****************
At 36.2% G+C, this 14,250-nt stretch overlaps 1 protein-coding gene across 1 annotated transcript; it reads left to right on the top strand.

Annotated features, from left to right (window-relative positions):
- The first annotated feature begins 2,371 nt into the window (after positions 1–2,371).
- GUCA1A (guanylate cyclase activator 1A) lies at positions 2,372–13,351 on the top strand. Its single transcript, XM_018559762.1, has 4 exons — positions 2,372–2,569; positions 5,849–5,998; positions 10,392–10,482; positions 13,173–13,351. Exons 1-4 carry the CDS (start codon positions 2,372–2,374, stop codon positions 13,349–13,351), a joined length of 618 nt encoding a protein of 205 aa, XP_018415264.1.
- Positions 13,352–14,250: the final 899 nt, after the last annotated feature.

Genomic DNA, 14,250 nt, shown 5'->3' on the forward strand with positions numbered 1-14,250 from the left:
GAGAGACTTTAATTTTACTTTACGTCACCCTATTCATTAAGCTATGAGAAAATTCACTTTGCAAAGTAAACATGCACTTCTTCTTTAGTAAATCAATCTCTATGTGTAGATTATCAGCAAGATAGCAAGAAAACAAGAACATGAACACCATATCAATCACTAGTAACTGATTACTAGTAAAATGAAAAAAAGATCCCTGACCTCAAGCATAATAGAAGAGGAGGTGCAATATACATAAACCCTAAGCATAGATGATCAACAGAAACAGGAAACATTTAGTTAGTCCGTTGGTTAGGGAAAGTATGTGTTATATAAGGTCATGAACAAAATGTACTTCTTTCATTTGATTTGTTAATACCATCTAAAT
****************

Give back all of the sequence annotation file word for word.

At 36.2% G+C, this 14,250-nt stretch overlaps 1 protein-coding gene across 1 annotated transcript; it reads left to right on the top strand.

Annotated features, from left to right (window-relative positions):
- The first annotated feature begins 2,371 nt into the window (after positions 1–2,371).
- GUCA1A (guanylate cyclase activator 1A) lies at positions 2,372–13,351 on the top strand. Its single transcript, XM_018559762.1, has 4 exons — positions 2,372–2,569; positions 5,849–5,998; positions 10,392–10,482; positions 13,173–13,351. Exons 1-4 carry the CDS (start codon positions 2,372–2,374, stop codon positions 13,349–13,351), a joined length of 618 nt encoding a protein of 205 aa, XP_018415264.1.
- Positions 13,352–14,250: the final 899 nt, after the last annotated feature.

Genomic DNA, 14,250 nt, shown 5'->3' on the forward strand with positions numbered 1-14,250 from the left:
GAGAGACTTTAATTTTACTTTACGTCACCCTATTCATTAAGCTATGAGAAAATTCACTTTGCAAAGTAAACATGCACTTCTTCTTTAGTAAATCAATCTCTATGTGTAGATTATCAGCAAGATAGCAAGAAAACAAGAACATGAACACCATATCAATCACTAGTAACTGATTACTAGTAAAATGAAAAAAAGATCCCTGACCTCAAGCATAATAGAAGAGGAGGTGCAATATACATAAACCCTAAGCATAGATGATCAACAGAAACAGGAAACATTTAGTTAGTCCGTTGGTTAGGGAAAGTATGTGTTATATAAGGTCATGAACAAAATGTACTTCTTTCATTTGATTTGTTAATACCATCTAAAT